I was smoking crack by myself in a Motel 6 bathroom in St. Louis, my hometown. I laughed to myself as I hit the pipe thinking of Whitney Houston saying, “Crack is whack!” Crack was whack. This was the first time I tried it. But crystal meth was my drug of no choice and I’d been using meth for about eight months. I was about to lose what little I hadn’t already lost. I heard a knock at my door. It was a detective and two police officers.
I had been a special education teacher. I worked with all levels of kids with special abilities. I loved them. I loved my job. But I didn’t love myself. I was in and out of unhealthy relationships with men and abused alcohol, sex and pills. When that stopped working, I found crystal meth and sex parties. It all filled the void of self-love and self-worth for a short while. Then, I got even sicker. I knew it was something more serious than drugs, depression, or common ailments. I found out I had contracted HIV. I figured I deserved it because of how I’d been treating myself. I used the new diagnosis as an excuse, and rationalize my using more. So I quit my teaching job, and found myself in a Motel 6, just down the street from the school I taught in.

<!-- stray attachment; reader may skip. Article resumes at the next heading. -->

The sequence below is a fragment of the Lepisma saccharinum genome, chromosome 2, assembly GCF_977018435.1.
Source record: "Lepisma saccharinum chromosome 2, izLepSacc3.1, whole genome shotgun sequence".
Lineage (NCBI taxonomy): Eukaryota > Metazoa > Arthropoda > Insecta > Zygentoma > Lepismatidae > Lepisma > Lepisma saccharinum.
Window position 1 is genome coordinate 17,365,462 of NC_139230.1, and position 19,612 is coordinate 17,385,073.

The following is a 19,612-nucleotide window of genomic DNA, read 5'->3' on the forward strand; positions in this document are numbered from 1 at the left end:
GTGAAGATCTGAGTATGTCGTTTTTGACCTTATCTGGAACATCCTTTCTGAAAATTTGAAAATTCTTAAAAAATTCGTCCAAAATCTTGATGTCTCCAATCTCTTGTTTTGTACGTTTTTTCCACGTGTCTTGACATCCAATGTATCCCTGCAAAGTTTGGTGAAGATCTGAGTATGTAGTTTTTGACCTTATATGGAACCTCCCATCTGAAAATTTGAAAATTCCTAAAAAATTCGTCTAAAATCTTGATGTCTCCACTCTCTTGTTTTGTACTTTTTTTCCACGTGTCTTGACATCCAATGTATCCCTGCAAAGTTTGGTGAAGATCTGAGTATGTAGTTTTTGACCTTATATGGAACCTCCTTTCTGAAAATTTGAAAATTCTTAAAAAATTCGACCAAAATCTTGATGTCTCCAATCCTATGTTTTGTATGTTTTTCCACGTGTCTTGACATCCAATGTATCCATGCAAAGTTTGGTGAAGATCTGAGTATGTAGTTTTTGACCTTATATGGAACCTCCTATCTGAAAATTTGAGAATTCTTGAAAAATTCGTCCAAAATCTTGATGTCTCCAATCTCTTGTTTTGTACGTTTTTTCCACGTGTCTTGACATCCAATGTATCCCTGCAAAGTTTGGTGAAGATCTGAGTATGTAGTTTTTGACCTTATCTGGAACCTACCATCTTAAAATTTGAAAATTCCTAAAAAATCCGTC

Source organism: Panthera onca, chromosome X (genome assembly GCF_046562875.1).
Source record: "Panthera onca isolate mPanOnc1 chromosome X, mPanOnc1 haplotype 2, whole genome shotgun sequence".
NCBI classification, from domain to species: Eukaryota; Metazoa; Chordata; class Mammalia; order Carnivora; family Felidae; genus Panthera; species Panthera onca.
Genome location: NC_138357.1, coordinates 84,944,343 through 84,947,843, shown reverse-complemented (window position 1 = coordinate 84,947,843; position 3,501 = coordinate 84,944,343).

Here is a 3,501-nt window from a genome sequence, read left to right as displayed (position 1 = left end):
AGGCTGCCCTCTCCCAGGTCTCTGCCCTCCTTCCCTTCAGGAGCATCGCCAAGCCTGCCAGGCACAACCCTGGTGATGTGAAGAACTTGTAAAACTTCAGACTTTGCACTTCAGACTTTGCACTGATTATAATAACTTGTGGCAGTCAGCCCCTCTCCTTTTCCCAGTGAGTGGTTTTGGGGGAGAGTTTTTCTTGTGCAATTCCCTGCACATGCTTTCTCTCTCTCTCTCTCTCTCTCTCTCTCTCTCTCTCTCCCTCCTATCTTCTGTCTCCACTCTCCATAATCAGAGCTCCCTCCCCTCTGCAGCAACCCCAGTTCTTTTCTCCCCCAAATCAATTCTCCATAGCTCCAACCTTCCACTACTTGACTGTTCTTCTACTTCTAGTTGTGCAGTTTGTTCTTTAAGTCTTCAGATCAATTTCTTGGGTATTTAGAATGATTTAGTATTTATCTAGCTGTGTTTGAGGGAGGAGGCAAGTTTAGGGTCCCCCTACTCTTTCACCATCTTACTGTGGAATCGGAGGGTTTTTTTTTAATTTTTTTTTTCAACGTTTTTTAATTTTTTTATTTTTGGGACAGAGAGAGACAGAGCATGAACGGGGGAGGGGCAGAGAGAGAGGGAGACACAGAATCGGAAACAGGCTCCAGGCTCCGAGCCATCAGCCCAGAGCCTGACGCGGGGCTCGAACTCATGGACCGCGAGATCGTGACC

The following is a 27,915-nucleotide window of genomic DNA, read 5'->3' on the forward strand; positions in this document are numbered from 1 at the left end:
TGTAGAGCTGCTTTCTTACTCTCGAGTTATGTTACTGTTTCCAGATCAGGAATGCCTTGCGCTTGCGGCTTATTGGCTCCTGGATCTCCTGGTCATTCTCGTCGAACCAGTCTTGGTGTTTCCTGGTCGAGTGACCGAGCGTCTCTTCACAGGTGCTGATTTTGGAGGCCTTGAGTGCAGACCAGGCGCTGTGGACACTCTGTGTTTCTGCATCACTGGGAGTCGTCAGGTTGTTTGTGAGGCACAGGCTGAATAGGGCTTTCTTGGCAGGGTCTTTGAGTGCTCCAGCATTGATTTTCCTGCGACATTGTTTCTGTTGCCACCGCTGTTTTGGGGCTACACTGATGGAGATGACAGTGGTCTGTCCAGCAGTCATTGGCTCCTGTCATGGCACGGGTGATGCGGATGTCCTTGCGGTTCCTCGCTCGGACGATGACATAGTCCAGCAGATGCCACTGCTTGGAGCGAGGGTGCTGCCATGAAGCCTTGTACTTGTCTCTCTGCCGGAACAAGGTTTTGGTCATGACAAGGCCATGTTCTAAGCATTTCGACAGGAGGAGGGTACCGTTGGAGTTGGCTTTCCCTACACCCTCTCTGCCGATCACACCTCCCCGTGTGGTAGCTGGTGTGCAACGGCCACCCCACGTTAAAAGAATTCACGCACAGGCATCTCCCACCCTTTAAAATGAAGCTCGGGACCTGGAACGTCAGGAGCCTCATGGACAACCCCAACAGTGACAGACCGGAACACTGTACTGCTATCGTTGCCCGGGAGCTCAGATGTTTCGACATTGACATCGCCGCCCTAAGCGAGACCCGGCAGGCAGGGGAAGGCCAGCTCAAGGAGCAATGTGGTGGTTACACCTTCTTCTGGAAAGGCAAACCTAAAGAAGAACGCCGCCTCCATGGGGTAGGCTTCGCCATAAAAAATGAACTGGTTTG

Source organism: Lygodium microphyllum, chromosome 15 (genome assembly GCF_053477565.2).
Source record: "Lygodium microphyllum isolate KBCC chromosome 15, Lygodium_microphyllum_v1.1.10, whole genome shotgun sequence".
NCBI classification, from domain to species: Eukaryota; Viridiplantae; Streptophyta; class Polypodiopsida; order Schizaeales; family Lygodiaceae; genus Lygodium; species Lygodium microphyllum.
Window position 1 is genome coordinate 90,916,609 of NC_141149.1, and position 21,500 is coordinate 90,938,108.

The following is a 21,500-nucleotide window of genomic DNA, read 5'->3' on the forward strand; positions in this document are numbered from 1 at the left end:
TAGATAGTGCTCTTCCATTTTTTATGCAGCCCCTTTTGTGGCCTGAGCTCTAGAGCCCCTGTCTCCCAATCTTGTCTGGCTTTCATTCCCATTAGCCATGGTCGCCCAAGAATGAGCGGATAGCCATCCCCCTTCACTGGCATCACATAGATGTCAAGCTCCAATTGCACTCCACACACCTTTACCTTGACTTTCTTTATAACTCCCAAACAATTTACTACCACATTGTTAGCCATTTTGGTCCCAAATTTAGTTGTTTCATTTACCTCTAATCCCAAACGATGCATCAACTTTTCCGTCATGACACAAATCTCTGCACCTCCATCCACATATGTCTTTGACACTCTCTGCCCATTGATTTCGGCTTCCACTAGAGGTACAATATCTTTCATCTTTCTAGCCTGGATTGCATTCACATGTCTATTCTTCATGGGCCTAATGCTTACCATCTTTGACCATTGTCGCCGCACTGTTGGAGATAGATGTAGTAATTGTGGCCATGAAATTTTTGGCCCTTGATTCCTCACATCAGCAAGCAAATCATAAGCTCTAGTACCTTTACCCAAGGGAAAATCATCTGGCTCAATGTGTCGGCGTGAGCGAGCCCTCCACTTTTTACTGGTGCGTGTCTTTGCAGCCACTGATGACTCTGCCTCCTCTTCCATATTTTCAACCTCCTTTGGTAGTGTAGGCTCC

I welcomed the police in and sat down on the bed. I felt so relieved. I had prayed to God to please help me and guide me out of the dark hole I’d crawled into. What I didn’t realize until later was the police that night were God’s answer to my prayer. It was a swift punch in my gut to stand up, make choices that will help me live, to ask for help, and start listening to others. Most of all, to continue to include my Higher Power in every day I am given. I don’t have to do this alone. This was my first spiritual experience in recovery and certainly not my last.
Today my mind and body have been free from drugs and alcohol for almost 18 months and I’m more aware of spiritual experiences in my life every day. I didn’t stay sober since that day at Motel 6. I had more learning to do. But it was the first step in my road to recovery; a road that eventually brought me to The Last Resort. It is at TLR that I am challenged to continually be a better man in recovery, a better employee, co-worker, friend, example and mentor. The guys that come to TLR teach me how similar we are and how cunning the disease of addiction truly is. Most of all, they remind me of where I was, how I don’t ever have to go back, and to keep a smile on my face because this new life is amazing.
– Steve B.
Tech at The Last Resort Recovery Center